The Turkish lira continued its winning run against peers on Thursday, firming to its strongest level since early April thanks to a thawing of Turkey-US relations and a months-long trend of policy easing among major central banks, Reuters reported.
The lira stood at 5.4835 as of 1223 GMT, strengthening from Wednesday’s close of 5.4955. It has risen seven of the last 10 trading days and is up more than 11 percent from early May, which marked its weakest level this year.
The lira has risen as the US Federal Reserve has prepared in recent months to cut interest rates, depressing the dollar. It remains down 3.5 percent this year after shedding some 30 percent in last year’s currency crisis that tipped the economy into recession.
The Fed cut rates a notch last week and more US accommodation is expected, which could give the lira more room to run.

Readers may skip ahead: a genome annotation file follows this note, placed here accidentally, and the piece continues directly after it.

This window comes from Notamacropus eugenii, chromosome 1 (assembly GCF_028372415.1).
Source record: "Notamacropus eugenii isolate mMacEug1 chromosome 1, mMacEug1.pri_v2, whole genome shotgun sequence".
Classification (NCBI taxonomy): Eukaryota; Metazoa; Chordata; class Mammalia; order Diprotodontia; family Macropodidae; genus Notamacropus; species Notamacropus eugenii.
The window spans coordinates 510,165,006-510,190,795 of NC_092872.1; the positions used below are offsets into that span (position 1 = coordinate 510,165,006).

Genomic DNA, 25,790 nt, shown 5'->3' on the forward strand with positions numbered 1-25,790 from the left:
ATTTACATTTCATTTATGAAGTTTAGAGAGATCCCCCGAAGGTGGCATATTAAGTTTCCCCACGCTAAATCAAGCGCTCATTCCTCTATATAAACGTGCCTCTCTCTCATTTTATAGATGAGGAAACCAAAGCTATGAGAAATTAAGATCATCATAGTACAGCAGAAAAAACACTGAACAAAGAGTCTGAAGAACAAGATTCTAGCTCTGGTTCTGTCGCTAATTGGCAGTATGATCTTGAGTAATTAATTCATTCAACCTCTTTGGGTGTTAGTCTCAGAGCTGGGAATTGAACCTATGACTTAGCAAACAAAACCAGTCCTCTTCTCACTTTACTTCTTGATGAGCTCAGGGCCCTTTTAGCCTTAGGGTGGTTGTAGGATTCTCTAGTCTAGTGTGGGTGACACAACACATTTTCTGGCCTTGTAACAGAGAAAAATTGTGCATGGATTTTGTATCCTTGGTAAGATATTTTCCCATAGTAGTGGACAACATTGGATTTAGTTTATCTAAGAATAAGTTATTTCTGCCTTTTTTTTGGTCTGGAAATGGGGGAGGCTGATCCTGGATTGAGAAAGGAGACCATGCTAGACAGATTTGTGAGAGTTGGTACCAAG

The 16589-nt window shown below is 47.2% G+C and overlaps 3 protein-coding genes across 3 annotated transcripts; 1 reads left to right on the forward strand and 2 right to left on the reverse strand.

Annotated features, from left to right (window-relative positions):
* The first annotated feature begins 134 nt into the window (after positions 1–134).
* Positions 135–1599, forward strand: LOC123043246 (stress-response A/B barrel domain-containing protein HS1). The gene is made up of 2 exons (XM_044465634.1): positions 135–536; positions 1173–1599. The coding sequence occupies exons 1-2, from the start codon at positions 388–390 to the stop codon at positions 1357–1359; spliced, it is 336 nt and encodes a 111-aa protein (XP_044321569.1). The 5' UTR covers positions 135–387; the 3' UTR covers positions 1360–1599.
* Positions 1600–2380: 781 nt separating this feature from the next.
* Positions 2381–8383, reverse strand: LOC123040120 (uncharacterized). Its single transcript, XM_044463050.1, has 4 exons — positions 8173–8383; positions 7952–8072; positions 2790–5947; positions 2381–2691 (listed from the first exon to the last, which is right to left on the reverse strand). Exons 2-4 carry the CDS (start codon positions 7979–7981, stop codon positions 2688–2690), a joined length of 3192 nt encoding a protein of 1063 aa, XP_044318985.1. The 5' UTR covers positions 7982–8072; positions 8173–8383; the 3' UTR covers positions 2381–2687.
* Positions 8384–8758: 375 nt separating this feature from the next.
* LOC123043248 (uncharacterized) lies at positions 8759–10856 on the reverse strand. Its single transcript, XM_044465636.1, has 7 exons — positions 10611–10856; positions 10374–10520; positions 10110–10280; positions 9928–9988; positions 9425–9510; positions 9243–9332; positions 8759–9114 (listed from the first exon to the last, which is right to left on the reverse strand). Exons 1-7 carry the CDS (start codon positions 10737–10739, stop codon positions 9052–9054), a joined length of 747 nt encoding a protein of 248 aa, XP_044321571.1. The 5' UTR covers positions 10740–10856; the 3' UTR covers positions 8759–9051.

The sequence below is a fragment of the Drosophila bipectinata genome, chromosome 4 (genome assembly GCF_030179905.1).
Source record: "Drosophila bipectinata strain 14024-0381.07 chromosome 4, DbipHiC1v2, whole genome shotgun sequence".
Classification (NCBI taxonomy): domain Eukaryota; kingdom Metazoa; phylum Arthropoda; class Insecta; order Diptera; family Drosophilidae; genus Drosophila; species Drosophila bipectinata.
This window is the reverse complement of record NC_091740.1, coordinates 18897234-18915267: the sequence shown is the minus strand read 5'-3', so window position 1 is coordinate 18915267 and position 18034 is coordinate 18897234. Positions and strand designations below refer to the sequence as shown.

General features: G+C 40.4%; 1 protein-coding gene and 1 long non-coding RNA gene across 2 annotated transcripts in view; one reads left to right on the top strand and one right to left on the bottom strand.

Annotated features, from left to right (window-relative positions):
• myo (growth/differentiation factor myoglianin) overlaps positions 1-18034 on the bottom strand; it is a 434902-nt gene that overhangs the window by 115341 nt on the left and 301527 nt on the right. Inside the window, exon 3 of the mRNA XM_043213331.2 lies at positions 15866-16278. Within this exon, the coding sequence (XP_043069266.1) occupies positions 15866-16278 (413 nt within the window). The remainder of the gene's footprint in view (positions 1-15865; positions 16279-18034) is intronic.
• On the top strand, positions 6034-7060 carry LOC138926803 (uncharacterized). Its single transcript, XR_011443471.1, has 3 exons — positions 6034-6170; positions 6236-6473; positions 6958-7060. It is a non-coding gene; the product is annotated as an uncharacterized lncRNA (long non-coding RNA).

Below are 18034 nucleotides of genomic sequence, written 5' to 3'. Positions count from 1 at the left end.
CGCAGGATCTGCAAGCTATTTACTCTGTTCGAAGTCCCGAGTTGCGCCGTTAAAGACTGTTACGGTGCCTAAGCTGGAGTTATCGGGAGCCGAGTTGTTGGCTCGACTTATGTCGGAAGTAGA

A fall in inflation in recent months and a dramatic drop in Turkey’s current account deficit compared to last year have also driven lira gains against the dollar.
A record over the last year in Turks’ foreign currency holdings has loomed as a key concern for investors, though, in another possible reprieve, those levels have edged down in recent weeks, according to central bank data
The lira’s 5.5 percent gain so far this quarter is the best among 29 emerging markets and nearly double that of the second-best Ukrainian hryvnia.
It has risen despite Ankara abruptly sacking Turkey’s central bank governor last month and risking US sanctions over buying Russian missiles, silencing for now critics who had warned such moves could cause another crisis.